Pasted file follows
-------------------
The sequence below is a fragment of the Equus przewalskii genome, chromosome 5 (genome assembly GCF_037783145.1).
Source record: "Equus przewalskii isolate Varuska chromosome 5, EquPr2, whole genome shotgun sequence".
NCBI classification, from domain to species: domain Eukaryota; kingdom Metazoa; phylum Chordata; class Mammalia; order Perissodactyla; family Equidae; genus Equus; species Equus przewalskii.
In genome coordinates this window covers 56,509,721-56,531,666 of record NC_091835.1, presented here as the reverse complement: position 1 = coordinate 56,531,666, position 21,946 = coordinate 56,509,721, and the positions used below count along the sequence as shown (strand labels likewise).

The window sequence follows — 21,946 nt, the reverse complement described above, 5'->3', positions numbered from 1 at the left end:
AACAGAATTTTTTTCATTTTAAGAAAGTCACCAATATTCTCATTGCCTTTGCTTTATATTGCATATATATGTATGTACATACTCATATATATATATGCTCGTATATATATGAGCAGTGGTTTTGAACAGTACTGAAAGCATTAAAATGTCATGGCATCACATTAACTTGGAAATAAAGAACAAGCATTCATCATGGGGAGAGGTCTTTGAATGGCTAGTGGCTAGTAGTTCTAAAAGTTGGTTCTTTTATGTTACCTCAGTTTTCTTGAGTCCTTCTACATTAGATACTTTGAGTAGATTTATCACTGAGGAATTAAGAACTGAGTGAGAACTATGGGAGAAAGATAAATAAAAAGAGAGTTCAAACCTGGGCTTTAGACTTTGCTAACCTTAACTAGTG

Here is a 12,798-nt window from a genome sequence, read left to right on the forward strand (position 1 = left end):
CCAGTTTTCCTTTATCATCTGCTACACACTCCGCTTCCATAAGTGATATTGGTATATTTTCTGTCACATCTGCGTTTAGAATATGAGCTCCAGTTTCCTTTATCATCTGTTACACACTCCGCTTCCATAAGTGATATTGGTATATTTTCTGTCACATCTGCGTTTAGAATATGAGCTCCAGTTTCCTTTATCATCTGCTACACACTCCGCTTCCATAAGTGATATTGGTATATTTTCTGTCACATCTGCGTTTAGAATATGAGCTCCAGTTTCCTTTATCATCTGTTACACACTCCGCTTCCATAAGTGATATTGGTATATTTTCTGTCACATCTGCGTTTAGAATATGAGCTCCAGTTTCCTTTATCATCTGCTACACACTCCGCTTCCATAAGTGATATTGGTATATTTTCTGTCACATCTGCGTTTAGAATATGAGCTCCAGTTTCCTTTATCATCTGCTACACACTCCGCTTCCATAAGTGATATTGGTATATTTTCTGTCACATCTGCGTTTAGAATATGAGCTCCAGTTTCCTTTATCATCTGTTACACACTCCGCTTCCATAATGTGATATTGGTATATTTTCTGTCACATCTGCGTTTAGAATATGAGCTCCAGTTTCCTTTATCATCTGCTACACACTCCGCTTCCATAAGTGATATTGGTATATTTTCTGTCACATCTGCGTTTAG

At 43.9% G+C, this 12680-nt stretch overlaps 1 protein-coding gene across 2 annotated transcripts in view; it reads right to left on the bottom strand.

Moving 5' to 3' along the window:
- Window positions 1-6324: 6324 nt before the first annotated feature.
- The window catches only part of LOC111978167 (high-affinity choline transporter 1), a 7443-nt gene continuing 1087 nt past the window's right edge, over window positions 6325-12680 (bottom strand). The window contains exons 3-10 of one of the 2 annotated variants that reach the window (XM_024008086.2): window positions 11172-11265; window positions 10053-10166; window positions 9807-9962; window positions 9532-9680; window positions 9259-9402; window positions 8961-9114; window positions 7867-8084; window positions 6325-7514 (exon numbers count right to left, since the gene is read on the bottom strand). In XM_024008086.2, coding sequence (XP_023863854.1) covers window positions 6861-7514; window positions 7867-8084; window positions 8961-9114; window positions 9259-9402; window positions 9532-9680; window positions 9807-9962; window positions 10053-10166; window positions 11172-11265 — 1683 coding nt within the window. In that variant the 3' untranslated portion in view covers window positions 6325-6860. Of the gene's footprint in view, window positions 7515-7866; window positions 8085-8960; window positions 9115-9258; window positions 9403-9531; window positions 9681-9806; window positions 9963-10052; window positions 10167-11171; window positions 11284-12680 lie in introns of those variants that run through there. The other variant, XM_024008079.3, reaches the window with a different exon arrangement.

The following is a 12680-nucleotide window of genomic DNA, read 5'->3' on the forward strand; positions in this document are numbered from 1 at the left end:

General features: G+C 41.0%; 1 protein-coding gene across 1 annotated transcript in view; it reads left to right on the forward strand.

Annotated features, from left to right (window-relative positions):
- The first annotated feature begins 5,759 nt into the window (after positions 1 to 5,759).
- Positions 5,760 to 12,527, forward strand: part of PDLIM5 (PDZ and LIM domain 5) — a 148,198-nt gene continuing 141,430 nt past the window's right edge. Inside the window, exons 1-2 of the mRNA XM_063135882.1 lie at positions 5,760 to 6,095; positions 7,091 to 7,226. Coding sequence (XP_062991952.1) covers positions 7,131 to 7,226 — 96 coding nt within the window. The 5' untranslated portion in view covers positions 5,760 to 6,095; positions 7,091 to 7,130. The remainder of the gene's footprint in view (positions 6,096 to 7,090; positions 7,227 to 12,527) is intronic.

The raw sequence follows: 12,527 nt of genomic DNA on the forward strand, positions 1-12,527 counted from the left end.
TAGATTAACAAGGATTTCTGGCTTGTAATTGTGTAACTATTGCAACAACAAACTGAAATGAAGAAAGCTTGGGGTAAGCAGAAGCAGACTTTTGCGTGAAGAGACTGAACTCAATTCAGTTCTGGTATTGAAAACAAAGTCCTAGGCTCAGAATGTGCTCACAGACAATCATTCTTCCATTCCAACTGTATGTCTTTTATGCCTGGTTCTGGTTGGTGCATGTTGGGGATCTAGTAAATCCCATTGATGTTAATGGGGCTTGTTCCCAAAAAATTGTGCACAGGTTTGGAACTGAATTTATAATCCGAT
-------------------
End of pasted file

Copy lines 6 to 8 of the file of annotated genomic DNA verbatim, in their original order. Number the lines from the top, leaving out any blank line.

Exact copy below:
AACAGAATTTTTTTCATTTTAAGAAAGTCACCAATATTCTCATTGCCTTTGCTTTATATTGCATATATATGTATGTACATACTCATATATATATATGCTCGTATATATATGAGCAGTGGTTTTGAACAGTACTGAAAGCATTAAAATGTCATGGCATCACATTAACTTGGAAATAAAGAACAAGCATTCATCATGGGGAGAGGTCTTTGAATGGCTAGTGGCTAGTAGTTCTAAAAGTTGGTTCTTTTATGTTACCTCAGTTTTCTTGAGTCCTTCTACATTAGATACTTTGAGTAGATTTATCACTGAGGAATTAAGAACTGAGTGAGAACTATGGGAGAAAGATAAATAAAAAGAGAGTTCAAACCTGGGCTTTAGACTTTGCTAACCTTAACTAGTG

Here is a 12,798-nt window from a genome sequence, read left to right on the forward strand (position 1 = left end):
CCAGTTTTCCTTTATCATCTGCTACACACTCCGCTTCCATAAGTGATATTGGTATATTTTCTGTCACATCTGCGTTTAGAATATGAGCTCCAGTTTCCTTTATCATCTGTTACACACTCCGCTTCCATAAGTGATATTGGTATATTTTCTGTCACATCTGCGTTTAGAATATGAGCTCCAGTTTCCTTTATCATCTGCTACACACTCCGCTTCCATAAGTGATATTGGTATATTTTCTGTCACATCTGCGTTTAGAATATGAGCTCCAGTTTCCTTTATCATCTGTTACACACTCCGCTTCCATAAGTGATATTGGTATATTTTCTGTCACATCTGCGTTTAGAATATGAGCTCCAGTTTCCTTTATCATCTGCTACACACTCCGCTTCCATAAGTGATATTGGTATATTTTCTGTCACATCTGCGTTTAGAATATGAGCTCCAGTTTCCTTTATCATCTGCTACACACTCCGCTTCCATAAGTGATATTGGTATATTTTCTGTCACATCTGCGTTTAGAATATGAGCTCCAGTTTCCTTTATCATCTGTTACACACTCCGCTTCCATAATGTGATATTGGTATATTTTCTGTCACATCTGCGTTTAGAATATGAGCTCCAGTTTCCTTTATCATCTGCTACACACTCCGCTTCCATAAGTGATATTGGTATATTTTCTGTCACATCTGCGTTTAG